One small tale tells the larger truth |

One small tale tells the larger truth

Cassie Pence

VAIL – In 1991, Scott Lancaster became the first person killed by a mountain lion in Colorado history. The attack shouldn’t have happened, and it was even being predicted.In the book “Beast in the Garden,” journalist David Baron argues what really killed Lancaster was a distorted perception of America’s wild lands.”The point of my book is that we’re kidding ourselves to think that wilderness still exits, and we have to accept responsibility for managing nature and managing ourselves. Because I believe what killed Scott Lancaster was this romantic view that wilderness could still exist along the Colorado Front Range,” Baron said, who spent many years as a science and environmental correspondent for NPR in Boston. He calls Boulder home now.Immediately prior to Lancaster’s death, two Boulder County scientists recorded how area mountain lions were changing their behavior. As they saw it, lions were losing their fear of people. They were considering people as prey. According to Baron, the Lancaster attack went against what scientists thought they new about mountain lions.

The young lion ate 18-year-old Lancaster. It killed Lancaster not at night but in the middle of the day. The lion was neither starving nor rabid. It attacked not in the wilderness, but in view of Interstate 70 near Lancaster’s high school in Idaho Springs. Baron said there’s a good argument that the lion that killed Lancaster traveled from Boulder.What inspired Baron to write “Beast in the Garden” was other articles he had written about wildlife. The stories weren’t about endangered species, but about species becoming more abundant. They were articles on garbage-eating bears, flower-garden loving deer and poodle-munching alligators in Florida.”I was struck that all over the country we’re entering a new phase in our relationship with wildlife. We’re living in closer proximity to many of these animals than we have before. We’re also bringing the animals back to abundance and they are moving in to where we are,” said Baron. “I wanted to write a book around that general topic and was looking for a good story to tell that would get at that larger theme.”This is when he discovered the untold stories of Lancaster and the growing population of mountain lions along the Front Range. Baron feels Lancaster’s death is a cautionary tale about what happens when we change the natural world. He thinks what happened on the Front Range with mountain lions explains what’s happening in other parts of the country with lions, bears, coyotes and deer.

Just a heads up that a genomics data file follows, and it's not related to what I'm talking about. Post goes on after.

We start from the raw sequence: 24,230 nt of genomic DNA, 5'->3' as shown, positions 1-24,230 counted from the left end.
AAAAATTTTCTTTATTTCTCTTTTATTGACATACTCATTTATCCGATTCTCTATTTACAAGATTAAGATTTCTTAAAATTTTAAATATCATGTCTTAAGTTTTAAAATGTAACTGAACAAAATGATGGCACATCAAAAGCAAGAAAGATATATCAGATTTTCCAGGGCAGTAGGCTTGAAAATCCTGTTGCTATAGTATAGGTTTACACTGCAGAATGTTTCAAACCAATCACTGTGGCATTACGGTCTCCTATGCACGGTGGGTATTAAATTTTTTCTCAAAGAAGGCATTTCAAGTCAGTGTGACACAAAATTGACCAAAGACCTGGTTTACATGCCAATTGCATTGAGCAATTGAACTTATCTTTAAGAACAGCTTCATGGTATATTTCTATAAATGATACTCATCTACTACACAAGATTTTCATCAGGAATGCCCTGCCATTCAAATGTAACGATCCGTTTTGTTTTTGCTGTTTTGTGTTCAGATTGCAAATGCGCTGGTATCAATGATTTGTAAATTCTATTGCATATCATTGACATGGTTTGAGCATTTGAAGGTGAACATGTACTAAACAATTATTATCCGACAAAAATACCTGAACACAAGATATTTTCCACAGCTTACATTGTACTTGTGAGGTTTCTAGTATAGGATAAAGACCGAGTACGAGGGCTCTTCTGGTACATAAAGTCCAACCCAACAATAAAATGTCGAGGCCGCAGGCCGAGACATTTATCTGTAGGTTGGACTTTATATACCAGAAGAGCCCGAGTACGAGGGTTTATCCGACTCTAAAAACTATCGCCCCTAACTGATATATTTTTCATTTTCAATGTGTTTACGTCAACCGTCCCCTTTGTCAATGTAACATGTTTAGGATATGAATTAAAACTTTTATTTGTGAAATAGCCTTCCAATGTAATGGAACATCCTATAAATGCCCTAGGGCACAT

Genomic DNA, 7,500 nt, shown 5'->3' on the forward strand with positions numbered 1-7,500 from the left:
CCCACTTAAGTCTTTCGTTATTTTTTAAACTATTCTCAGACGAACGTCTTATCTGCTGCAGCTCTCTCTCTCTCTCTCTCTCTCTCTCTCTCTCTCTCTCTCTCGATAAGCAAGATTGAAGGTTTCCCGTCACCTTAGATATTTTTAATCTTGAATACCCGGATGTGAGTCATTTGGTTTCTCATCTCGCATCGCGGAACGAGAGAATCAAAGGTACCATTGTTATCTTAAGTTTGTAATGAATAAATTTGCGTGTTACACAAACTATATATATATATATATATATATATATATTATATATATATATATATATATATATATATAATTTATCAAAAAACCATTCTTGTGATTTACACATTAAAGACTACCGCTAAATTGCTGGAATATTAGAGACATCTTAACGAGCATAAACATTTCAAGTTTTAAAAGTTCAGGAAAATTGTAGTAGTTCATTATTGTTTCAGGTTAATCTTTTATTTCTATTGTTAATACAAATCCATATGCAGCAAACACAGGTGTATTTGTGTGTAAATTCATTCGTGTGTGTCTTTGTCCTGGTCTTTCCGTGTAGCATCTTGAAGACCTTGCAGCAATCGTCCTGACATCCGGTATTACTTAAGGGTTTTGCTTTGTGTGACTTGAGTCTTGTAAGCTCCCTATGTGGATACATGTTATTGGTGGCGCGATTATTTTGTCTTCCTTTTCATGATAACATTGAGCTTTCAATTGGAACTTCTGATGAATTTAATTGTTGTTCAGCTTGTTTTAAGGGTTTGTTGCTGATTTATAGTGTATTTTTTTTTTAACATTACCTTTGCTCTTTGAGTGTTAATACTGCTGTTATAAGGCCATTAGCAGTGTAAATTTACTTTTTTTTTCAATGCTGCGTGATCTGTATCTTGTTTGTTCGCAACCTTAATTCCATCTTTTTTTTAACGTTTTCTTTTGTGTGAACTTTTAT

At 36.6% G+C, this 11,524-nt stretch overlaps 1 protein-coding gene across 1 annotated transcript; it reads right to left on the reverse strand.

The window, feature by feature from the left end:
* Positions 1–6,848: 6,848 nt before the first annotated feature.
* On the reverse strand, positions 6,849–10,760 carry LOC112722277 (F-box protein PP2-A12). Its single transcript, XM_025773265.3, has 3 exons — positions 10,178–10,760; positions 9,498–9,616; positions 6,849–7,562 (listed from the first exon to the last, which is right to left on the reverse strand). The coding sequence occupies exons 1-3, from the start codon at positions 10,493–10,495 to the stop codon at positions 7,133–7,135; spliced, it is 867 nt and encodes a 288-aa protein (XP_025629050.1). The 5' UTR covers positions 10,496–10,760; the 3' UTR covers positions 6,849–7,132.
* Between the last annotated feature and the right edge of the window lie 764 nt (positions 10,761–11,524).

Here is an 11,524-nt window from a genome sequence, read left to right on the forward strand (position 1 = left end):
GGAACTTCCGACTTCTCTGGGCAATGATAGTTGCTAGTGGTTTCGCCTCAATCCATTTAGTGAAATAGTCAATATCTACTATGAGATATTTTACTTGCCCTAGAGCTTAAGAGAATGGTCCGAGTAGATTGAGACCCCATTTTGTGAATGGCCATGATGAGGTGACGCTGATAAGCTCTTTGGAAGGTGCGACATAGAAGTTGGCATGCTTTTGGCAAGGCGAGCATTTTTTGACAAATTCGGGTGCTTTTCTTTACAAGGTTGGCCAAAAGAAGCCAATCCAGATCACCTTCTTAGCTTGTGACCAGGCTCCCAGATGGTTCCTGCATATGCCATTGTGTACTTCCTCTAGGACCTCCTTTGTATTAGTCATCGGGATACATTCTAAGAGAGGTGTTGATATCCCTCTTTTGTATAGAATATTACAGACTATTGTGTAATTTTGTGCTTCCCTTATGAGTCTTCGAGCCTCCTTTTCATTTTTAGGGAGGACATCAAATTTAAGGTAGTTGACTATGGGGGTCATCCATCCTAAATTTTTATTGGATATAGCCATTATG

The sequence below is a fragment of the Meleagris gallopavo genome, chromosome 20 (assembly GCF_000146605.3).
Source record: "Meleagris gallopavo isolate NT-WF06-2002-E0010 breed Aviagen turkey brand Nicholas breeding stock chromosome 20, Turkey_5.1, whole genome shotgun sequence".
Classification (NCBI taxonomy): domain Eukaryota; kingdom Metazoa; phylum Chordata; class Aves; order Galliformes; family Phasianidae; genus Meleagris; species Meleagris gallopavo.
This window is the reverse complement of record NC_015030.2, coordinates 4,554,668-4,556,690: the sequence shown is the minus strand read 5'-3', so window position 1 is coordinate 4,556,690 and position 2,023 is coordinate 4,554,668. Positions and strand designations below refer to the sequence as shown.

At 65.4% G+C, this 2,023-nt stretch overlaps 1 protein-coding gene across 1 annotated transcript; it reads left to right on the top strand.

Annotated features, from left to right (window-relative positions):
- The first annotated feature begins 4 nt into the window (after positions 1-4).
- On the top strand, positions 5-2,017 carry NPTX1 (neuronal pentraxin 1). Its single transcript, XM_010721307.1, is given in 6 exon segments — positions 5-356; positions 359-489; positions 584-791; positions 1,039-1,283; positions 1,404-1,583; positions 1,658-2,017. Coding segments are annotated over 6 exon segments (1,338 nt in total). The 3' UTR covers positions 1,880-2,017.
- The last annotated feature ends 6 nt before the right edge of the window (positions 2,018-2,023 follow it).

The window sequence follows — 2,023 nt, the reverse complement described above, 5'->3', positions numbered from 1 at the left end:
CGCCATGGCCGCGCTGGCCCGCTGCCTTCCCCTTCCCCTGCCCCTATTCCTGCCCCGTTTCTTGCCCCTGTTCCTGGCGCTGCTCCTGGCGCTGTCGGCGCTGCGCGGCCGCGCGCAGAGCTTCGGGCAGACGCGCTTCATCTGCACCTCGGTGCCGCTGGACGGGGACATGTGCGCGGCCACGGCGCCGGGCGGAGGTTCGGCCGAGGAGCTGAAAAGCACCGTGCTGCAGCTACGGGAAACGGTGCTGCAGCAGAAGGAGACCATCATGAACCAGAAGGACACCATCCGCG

“I wrote the book as a kind of parable, a small tale that tells much larger truths,” said Baron.Before 1965, mountain lions had a bounty on their head in Colorado. In 1965, they became a game animal with restrictions. In the mid ’60s, Boulder County began an open space program, buying up old ranch land around the city. They created a green belt of park land around Boulder, and suddenly after 1,000 years of hunting in this space, Baron said, there was wildlife refuge right next to the city. Deer moved in, and then into people’s backyards. Mountain lions happily followed.”The message being sent to the lions all this time was, ‘come on in, this is where the food is, you’ll find food around homes, and if you ever encounter a person, the person is just going to take your photograph or smile at you from a back porch,'” said Baron.Baron argues in “Beast in the Garden” that wilderness is just not natural anymore. He said forests have changed because humans suppress wildfires.

The species composition has changed because we have removed grizzlies and wolves from Colorado. We have also changed the way water flows to the Front Range, Baron said. “All of that is changing the natural environment around Boulder and changing the behavior of the animals that live here,” said Baron. “The fallacy as I see it was in believing we could just have a hands-off approach to nature. I very much believe in protecting the natural environment, but I think protecting it means understanding that when you put a house next to a forest, you are affecting the forest. We have to then manage that forest to make it more natural.”Baron will discuss this issue Sunday at the Antlers in Vail from 5:30-7 p.m., courtsey of Vail Symposium and Verbatim Booksellers in Vail Village. Vail Symposium is a grass-roots organization dedicated to enhance the intellectual and cultural quality of life in our valley. Vail, Colorado

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